The Instructional History of Reading and Writing Timeline

Timeline created by cthresher
  • Jan 1, 1440

    The Invention of the Printing Press

    The Invention of the Printing Press
    Around 1440, Johannes Gutenberg, a goldsmith, invented the Printing Press. The Printing Press was a screw press that was specially designed to achieve an effective and even transfer of an image/letter to paper. The technology was life-changing because it allowed mass production of books, which allowed people to learn and gain knowledge through literature. Printing Press
  • Jan 1, 1448

    Effects of the Printing Press

    The effect the printing press had on reading instruction was the invention of books. The printing press allowed books to be made available for everyone quicker and at a lower cost. It led to consistency in writing, grammar, and spelling (Arthur, 2004).
  • Pascal's Invention of Synthetic Phonics

    Pascal's Invention of Synthetic Phonics
    Synthetic Phonics teaches the phonemes (sounds) associated with the graphemes (letters) at the rate of about six sounds per week. The sounds are taught in isolation then blended together. Synthetic phonics develops phonemic awareness along with the corresponding letter shapes. It involves the children rehearsing the writing of letter shapes alongside learning the letter's sound.
  • Effects Synthetic Phonics had on Literacy

    Effects Synthetic Phonics had on Literacy
    Americans were able to gain knowledge and understanding for how letters and sounds relate in the English language.
  • The New England Primer

    The New England Primer
    The New England Primer was first published in 1687 by printer Benjamin Harris. It contained standard content for beginning reading instruction. The New England Primer included the alphabet, vowels, consonants, double letters and syllabariums of two letters to six letter syllables. The 90-page work contained religious maxims, woodcuts, alphabetical assistants, acronyms, catechism answers, and moral lessons. It was made with a thin sheet of horn or paper attached to a wooden board.
  • The Hornbook

    The Hornbook
    The hornbook was an ABC "book" with only one page and it looked like a wooden paddle. Paper was expensive and scarce so teachers had to be creative. A hornbook was carved with the ABCs, numbers from zero to nine, and The Lord's Prayer.
  • Websters Blue-Backed Speller

    Websters Blue-Backed Speller
    Noah Webster was an American school teacher. Webster thought that Americans should learn from American books, so he wrote a three volume series, A Grammatical Institute of the English Language. The Speller was arranged so that it could be easily taught to students, and it progressed by age. Most people called it the "Blue-Backed Speller" because of its blue cover. For one-hundred years, Webster's book taught children how to read, spell, and pronounce words.
  • The Effects of the 15th and 16th Century on Literature and Writing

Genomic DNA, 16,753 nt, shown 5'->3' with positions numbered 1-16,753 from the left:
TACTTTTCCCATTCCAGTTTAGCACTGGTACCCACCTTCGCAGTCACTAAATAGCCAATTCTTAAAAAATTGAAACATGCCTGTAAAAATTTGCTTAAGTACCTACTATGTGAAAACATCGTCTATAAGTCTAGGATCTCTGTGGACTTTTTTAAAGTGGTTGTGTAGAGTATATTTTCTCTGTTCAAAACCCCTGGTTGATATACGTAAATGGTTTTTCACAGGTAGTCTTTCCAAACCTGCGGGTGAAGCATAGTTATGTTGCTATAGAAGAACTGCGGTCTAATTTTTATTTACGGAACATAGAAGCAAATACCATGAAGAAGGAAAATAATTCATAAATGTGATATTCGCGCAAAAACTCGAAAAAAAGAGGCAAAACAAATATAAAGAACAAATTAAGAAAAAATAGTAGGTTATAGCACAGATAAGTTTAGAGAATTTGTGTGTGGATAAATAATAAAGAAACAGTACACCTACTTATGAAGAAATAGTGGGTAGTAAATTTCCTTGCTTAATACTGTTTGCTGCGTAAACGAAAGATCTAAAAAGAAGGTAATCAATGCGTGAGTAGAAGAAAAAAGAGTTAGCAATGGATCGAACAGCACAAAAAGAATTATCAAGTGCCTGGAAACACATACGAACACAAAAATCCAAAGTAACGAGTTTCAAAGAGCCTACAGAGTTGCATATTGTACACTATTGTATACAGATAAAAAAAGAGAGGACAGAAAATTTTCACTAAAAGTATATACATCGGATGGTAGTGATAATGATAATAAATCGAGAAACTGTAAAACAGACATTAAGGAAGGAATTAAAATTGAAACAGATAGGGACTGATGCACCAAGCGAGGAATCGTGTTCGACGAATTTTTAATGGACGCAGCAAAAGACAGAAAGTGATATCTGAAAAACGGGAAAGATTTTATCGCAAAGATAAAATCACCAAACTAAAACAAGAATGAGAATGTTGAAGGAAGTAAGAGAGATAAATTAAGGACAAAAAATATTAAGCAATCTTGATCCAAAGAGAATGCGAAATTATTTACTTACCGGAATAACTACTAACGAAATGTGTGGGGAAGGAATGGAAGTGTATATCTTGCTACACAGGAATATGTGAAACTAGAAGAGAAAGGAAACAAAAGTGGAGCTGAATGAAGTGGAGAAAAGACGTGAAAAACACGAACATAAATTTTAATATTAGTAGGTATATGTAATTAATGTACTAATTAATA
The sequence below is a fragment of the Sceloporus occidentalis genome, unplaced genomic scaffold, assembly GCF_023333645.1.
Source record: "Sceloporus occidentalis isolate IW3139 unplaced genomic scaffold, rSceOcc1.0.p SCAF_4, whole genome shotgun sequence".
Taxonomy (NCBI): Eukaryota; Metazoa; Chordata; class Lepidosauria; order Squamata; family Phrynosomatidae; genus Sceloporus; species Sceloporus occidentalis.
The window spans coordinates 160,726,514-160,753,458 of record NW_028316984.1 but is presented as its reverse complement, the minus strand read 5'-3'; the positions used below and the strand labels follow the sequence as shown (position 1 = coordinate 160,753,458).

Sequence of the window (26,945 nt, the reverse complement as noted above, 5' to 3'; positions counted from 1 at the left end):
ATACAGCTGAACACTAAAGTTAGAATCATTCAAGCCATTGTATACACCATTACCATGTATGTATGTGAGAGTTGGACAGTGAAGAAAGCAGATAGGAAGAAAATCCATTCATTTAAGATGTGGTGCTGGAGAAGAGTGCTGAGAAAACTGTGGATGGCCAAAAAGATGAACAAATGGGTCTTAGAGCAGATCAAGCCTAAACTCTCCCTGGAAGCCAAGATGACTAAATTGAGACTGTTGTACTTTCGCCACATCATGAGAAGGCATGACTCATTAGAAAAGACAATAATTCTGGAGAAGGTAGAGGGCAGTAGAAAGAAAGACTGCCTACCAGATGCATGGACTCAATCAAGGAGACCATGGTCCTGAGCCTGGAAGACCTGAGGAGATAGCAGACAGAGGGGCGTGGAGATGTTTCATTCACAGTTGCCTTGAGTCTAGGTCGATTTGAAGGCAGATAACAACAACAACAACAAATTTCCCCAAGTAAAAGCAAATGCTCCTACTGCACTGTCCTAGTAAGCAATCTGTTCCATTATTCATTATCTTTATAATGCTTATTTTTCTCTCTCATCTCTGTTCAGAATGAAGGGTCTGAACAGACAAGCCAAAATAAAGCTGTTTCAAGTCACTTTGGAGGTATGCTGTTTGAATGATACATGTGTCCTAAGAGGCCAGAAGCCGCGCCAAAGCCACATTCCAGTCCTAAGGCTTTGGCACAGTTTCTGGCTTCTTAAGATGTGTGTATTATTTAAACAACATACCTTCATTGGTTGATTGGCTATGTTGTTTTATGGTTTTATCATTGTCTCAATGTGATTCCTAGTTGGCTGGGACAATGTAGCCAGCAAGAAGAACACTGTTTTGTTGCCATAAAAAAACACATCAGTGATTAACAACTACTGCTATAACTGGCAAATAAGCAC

The Effects of the 15th and 16th Century on Literature and Writing
    The Alphabet Method was used from the 1640s till the 1840s.It was used to teach children to read using a 3 step approach. 1. Memorize the alaphabet 2. Memorize the sounds associated with the alphabet 3. Memorize word lists. The effects of the hornbook, Webster's Blue-Backed Speller, and the New England Primer were opportunities for children to read through a sequence of reading texts. They were not the best attemtps at instruction; however, they layed the foundation for literacy instruction.
  • Teacher Training College ("Normal School")

    Teacher Training College ("Normal School")
    Normal schools were established in order to train elementary school teachers for common schools (elementary schools). The first public normal school in the United States was founded in Lexington, Massachusetts, in 1839. The normal school represented a forward step over the monitorial system, where they assignined teaching responsibilities to the most deserving eighth-grade students.
  • McGuffey's Readers

    McGuffey's Readers
    In 1833,Truman and Smith, a small publishing company, were interested in the idea of school texts. They found Rev. William Holmes McGuffey who planned a series of readers. The first reader introduced children to his ethical code with 55 lessons. The 2nd reader contained reading and spelling with 85 lessons outlining history, biology, astronomy, zoology, and botany. The 3rd reader was much more formal. It contained rules for oral reading and had 57 lessons (for older students),
  • Effects of the 1826-1876 Elocution Era

    During the 19th century, reading and writing instruction was overhauled. Teachers were receiving formal training in "normal schools." Reading instruction was teacher directed. The teacher would pronunce the words to the students and the students were required to memorize and recite readings. Joseph Rice found that students had the best results in reading and spelling with phonics.
  • Joseph Rice Phonics Data

    Joseph Rice Phonics Data
    In a survey of Public Schools throughout the United States in 1883, Joseph Rice found that phonics led to better results in reading than the whole word method. In 1895, he gave spelling tests to 33,000 children throughout the United States. He found that the best spelling results were obtained where the phonics method was taught because of how the brain decodes words.
  • Thorndile's Teacher's Word Book